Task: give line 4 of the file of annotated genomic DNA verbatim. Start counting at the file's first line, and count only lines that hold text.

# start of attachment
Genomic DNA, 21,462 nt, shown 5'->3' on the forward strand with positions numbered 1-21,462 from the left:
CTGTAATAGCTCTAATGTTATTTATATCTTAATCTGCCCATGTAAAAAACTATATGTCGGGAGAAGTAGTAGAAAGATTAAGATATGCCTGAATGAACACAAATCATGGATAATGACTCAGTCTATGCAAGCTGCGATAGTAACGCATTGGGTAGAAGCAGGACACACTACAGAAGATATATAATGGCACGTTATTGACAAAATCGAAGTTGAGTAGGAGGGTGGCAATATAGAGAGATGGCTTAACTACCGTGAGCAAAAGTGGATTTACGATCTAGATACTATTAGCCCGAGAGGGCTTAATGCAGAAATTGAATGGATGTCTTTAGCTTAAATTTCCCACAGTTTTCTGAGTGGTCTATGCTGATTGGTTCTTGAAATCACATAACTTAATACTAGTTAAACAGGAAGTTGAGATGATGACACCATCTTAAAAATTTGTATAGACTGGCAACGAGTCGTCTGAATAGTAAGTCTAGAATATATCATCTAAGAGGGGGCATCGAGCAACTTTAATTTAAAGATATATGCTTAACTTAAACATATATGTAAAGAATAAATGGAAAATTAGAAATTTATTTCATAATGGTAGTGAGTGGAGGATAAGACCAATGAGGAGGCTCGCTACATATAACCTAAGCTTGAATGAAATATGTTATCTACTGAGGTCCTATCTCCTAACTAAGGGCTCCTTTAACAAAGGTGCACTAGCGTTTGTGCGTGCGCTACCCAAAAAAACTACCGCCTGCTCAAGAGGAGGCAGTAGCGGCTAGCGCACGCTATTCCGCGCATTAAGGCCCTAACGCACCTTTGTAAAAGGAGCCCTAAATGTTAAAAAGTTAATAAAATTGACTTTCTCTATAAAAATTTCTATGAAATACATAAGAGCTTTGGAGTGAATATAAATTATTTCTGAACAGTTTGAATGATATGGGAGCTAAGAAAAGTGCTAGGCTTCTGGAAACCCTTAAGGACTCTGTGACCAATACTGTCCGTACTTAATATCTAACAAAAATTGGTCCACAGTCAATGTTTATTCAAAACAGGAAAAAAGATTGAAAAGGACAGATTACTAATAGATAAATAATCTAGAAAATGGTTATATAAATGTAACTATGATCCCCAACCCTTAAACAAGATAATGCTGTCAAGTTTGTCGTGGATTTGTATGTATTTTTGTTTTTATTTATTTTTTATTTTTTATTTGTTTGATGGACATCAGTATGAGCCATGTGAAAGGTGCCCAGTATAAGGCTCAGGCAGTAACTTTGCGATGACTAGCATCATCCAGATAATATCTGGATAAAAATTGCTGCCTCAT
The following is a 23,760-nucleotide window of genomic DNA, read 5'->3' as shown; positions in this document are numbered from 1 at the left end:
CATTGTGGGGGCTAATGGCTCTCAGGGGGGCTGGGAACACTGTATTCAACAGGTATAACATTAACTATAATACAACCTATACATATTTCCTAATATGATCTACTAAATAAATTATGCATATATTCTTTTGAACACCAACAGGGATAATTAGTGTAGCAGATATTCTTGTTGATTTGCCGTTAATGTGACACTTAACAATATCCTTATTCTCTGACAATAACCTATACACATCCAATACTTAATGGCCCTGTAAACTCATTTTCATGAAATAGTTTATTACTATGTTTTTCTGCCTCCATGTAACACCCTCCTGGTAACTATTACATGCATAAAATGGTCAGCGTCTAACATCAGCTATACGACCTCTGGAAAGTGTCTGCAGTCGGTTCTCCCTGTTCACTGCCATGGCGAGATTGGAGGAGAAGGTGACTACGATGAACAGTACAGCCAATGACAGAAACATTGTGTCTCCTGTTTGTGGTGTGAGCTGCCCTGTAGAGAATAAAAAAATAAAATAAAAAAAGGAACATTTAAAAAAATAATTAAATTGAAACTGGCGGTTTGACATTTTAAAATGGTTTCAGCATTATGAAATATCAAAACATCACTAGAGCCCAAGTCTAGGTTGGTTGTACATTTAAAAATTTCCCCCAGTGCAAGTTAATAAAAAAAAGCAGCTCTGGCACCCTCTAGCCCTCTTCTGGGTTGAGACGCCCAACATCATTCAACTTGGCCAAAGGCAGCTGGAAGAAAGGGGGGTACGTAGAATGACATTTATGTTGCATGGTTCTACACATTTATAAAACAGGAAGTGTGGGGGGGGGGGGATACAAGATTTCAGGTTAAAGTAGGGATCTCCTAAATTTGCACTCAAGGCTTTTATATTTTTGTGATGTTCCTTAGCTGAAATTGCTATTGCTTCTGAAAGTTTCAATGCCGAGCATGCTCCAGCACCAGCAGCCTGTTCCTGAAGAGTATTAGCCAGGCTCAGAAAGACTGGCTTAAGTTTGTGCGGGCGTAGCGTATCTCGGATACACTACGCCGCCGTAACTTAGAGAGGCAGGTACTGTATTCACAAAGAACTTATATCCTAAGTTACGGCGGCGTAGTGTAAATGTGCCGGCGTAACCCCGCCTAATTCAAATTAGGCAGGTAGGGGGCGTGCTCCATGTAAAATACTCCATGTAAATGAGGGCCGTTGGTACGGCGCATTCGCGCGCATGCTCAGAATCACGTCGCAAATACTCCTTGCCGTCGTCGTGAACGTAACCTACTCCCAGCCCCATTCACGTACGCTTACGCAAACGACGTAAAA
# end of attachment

CATTGTGGGGGCTAATGGCTCTCAGGGGGGCTGGGAACACTGTATTCAACAGGTATAACATTAACTATAATACAACCTATACATATTTCCTAATATGATCTACTAAATAAATTATGCATATATTCTTTTGAACACCAACAGGGATAATTAGTGTAGCAGATATTCTTGTTGATTTGCCGTTAATGTGACACTTAACAATATCCTTATTCTCTGACAATAACCTATACACATCCAATACTTAATGGCCCTGTAAACTCATTTTCATGAAATAGTTTATTACTATGTTTTTCTGCCTCCATGTAACACCCTCCTGGTAACTATTACATGCATAAAATGGTCAGCGTCTAACATCAGCTATACGACCTCTGGAAAGTGTCTGCAGTCGGTTCTCCCTGTTCACTGCCATGGCGAGATTGGAGGAGAAGGTGACTACGATGAACAGTACAGCCAATGACAGAAACATTGTGTCTCCTGTTTGTGGTGTGAGCTGCCCTGTAGAGAATAAAAAAATAAAATAAAAAAAGGAACATTTAAAAAAATAATTAAATTGAAACTGGCGGTTTGACATTTTAAAATGGTTTCAGCATTATGAAATATCAAAACATCACTAGAGCCCAAGTCTAGGTTGGTTGTACATTTAAAAATTTCCCCCAGTGCAAGTTAATAAAAAAAAGCAGCTCTGGCACCCTCTAGCCCTCTTCTGGGTTGAGACGCCCAACATCATTCAACTTGGCCAAAGGCAGCTGGAAGAAAGGGGGGTACGTAGAATGACATTTATGTTGCATGGTTCTACACATTTATAAAACAGGAAGTGTGGGGGGGGGGGGATACAAGATTTCAGGTTAAAGTAGGGATCTCCTAAATTTGCACTCAAGGCTTTTATATTTTTGTGATGTTCCTTAGCTGAAATTGCTATTGCTTCTGAAAGTTTCAATGCCGAGCATGCTCCAGCACCAGCAGCCTGTTCCTGAAGAGTATTAGCCAGGCTCAGAAAGACTGGCTTAAGTTTGTGCGGGCGTAGCGTATCTCGGATACACTACGCCGCCGTAACTTAGAGAGGCAGGTACTGTATTCACAAAGAACTTATATCCTAAGTTACGGCGGCGTAGTGTAAATGTGCCGGCGTAACCCCGCCTAATTCAAATTAGGCAGGTAGGGGGCGTGCTCCATGTAAAATACTCCATGTAAATGAGGGCCGTTGGTACGGCGCATTCGCGCGCATGCTCAGAATCACGTCGCAAATACTCCTTGCCGTCGTCGTGAACGTAACCTACTCCCAGCCCCATTCACGTACGCTTACGCAAACGACGTAAAA